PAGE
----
Direct Characterization Indirect Characterization The writer makes direct the writer reveals statements about a information about a character’s personality and character and his/her tells what the character is personality through that character’s thoughts, words, like. and actions, along with how other characters respond Think adjectives. to that character, including what they think and say about him/her. Think verbs.Two Types of Characterization
Direct Characterization Indirect Characterization Gary is a nice and caring person. Gary watched his little brother for two hours while their mother was ill, taking care of his Gary can sometimes be very every need. He did this without mean or rude. being asked and he did not ask for anything in return. “The next thing I know, Gary was tearing up my rose garden,” said Beatrice his elderly grandmother as she gave her statement to the police. She was still badly shaken after the attack.
Group DiscussionGet into groupsAnswer the following questions (in the best case scenario, with textual evidence).Determine if the evidence is direct or indirect
Robert Baratheon Petyr BaelishCersei Lannister VarysJoffrey Baratheon Grand Maester PycelleTyrion Lannister Family CleganeJaime Lannister Jon Snow Bran Stark Maester Aemon Sansa Stark Jeor Mormont Arya Stark Samwell Tarley Rob Stark Theon Greyjoy• Eddard Stark• Catelyn Stark • Khal Drogo• Maester Luwin • Daenerys Targaryen• Citizens of Westeros: Prostitutes • Viserys Targaryen• House Stark: Septa Mordane/Old Nan • Jorah Mormont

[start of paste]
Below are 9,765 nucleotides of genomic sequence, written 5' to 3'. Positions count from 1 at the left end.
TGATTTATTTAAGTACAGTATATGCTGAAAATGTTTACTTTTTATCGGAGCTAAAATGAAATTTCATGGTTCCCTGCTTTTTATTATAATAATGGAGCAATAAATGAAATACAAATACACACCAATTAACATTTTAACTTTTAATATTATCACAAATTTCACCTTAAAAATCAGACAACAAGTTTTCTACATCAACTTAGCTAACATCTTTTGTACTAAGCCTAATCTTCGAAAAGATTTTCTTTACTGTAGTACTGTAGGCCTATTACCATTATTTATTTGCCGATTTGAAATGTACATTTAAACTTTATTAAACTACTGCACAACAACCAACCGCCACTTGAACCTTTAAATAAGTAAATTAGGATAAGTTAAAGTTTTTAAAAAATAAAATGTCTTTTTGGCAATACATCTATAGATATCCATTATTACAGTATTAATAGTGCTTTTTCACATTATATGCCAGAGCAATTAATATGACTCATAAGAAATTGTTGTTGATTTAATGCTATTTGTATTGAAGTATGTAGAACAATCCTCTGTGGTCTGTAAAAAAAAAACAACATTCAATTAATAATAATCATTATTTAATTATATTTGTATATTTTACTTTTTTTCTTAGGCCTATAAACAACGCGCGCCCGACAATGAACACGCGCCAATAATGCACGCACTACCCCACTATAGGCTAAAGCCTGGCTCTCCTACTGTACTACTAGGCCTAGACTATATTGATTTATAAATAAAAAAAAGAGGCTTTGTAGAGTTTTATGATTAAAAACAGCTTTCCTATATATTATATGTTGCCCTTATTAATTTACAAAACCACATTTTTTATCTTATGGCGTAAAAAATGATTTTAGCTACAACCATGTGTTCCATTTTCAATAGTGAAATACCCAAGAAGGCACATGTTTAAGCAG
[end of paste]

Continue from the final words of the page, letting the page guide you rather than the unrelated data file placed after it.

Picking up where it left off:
How does ancestry shape your character? Is the character at odds with familytraditions?Who are character’s closest family members: spouse, children, parents, grandparents,siblings.What motivates your character? Money? Love? Truth? Power? Justice?What does your character want more than anything else in the world?What other characters or events are interfering with your character’s goals? Whatobstacles are in the way?What is your character’s single greatest fear? How did your character acquire his or herfears?What are your character’s flaws and weaknesses?Do the character’s fears and flaws prevent him or her from reaching a goal or goals?
1. Physical DescriptionPhysical description is the most common way of describing a character.It identifies physical attributes of the character. height, skin, hair and eye color, short/tall, skinny/fat, glasses, nose size and shape, disability, difference gestures and movements: walking, standing, moving, wrinkling brow
2. Name AnalysisTo analyze a character’s name, look more closely at its meaning, allusion, or suggestion. Not all characters have a name with significance to the story. Often though, author’s carefully choose a character’s name to represent a trait or quality about the character or the story.
STARK: Lords of Winterfell The English/German surname Stark means “strong, brave.” Stark is also a common word in the English language meaning “harsh, grim or desolate; extremely simple or severe; bluntly or sternly plain.” The word comes from the Middle/Old English stearc (stiff, firm). It is similar to the German stark and the Old Norse sterkr (both meaning strong). Interestingly enough, stark also means, in an archaic sense, “strong, powerful, massive, robust.”http://thekingskeep.wordpress.com/2011/05/02/whats-in-a- name-stark-edition-2/